Testing by Scott Smith, chief scientist for the advocacy group Water Defense, of the irrigation water provided by Chevron was shown to contain a multitude of contaminants, ranging from several polycyclic aromatic hydrocarbons (PAHs), various volatile organic compounds (VOCs) such as benzene, toluene, xylenes and acetone, methylene chloride, several hydrocarbons, high concentration of sodium chloride (table salt), other halide salts (bromide, fluoride, chloride), heavy metals, and radioactive metals (2 radium isotopes). Many of these compounds are potential and known carcinogens.
Furthermore, "published research indicates that certain plants are very efficient in taking up chemical and pharmaceutical residues from the soil where they then can accumulate in the plant’s tissue," the petition notes.
An orange "is 90 percent water," says Tom Frantz, a Californian orange farmer featured in a February episode of the documentary series Spotlight California, "and where did that water come from?"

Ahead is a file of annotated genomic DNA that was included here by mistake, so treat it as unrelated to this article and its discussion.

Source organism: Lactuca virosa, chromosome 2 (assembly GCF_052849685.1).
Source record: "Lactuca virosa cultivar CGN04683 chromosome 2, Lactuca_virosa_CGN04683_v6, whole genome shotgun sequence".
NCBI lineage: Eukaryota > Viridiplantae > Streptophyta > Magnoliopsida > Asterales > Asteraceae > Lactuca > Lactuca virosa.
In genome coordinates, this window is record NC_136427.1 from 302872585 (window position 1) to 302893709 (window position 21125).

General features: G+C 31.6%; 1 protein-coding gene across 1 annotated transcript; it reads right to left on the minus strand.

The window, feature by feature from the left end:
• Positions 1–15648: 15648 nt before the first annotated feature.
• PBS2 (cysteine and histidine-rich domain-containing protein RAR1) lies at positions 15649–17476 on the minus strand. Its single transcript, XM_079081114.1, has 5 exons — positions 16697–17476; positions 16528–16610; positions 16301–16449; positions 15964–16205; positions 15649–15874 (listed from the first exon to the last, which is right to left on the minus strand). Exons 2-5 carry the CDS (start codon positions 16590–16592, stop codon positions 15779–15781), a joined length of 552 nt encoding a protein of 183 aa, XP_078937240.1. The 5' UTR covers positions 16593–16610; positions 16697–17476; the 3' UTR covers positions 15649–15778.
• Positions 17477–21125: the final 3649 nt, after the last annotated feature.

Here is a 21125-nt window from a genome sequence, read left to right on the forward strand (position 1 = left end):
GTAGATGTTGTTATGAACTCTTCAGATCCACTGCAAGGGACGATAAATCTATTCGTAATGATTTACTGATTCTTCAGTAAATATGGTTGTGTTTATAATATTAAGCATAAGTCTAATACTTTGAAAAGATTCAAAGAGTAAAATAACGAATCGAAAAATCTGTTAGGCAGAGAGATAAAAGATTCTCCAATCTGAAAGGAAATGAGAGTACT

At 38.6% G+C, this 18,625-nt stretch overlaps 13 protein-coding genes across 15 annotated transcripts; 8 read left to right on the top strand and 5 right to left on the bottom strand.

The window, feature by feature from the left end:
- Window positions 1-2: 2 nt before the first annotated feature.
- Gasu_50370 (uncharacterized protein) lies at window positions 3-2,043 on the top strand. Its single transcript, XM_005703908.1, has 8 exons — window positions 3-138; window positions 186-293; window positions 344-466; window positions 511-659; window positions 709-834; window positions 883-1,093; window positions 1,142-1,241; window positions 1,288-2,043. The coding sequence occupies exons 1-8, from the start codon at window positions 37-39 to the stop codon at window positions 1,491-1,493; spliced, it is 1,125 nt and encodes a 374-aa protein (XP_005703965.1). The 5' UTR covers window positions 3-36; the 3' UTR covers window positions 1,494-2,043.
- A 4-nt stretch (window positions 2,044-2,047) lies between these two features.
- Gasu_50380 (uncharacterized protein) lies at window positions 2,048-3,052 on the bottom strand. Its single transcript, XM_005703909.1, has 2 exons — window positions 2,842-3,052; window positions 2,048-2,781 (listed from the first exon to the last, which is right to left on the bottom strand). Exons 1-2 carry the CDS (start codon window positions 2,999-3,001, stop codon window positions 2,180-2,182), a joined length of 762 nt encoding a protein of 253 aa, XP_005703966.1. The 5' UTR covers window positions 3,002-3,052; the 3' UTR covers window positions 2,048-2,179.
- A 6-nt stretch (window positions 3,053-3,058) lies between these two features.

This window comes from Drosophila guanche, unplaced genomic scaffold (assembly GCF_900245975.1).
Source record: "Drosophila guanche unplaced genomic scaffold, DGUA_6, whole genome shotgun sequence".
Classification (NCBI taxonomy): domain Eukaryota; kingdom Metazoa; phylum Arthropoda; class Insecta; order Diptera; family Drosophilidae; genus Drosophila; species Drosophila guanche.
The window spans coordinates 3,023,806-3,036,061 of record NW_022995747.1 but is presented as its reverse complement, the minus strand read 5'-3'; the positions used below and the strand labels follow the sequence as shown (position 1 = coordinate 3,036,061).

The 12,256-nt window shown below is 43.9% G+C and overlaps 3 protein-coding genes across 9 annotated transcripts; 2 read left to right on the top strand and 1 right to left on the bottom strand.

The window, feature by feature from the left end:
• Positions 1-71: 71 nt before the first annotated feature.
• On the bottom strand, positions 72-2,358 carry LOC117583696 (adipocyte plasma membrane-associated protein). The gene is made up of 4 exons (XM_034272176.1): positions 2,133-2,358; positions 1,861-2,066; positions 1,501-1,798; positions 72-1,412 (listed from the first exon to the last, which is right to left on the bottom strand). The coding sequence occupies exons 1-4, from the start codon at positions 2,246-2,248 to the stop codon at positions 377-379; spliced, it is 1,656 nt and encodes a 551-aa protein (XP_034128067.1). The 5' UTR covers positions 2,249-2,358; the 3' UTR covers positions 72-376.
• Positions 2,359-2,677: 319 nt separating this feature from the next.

Shocker: Govt. Scientists Admit They Deceived the Public About Fracking’s Impact on Drinking Water


January 2016 - Five years ago, the Environmental Protection Agency (EPA) was commissioned by Congress to undertake a study on the impacts of hydraulic fracturing (fracking) on drinking water. This newer method of oil and gas extraction involves the pumping of highly pressurized water, sand and chemicals into underground rock formations.
Fracking has driven the boom in U.S. oil production and contributed to the steep drop in gasoline prices, but the environmental impacts of this relatively new technique are not well understood.
The EPA’s draft study—released in June to solicit input from advisers and the public—found  that fracking has already contaminated drinking water, stating in the report:
“We found specific instances where one or more mechanisms led to impacts on drinking water resources, including contamination of drinking water wells…
Approximately 6,800 sources of drinking water for public water systems were located within one mile of at least one hydraulically fractured well … These drinking water sources served more than 8.6 million people year-round in 2013…
Hydraulic fracturing can also affect drinking water resources outside the immediate vicinity of a hydraulically fractured well.”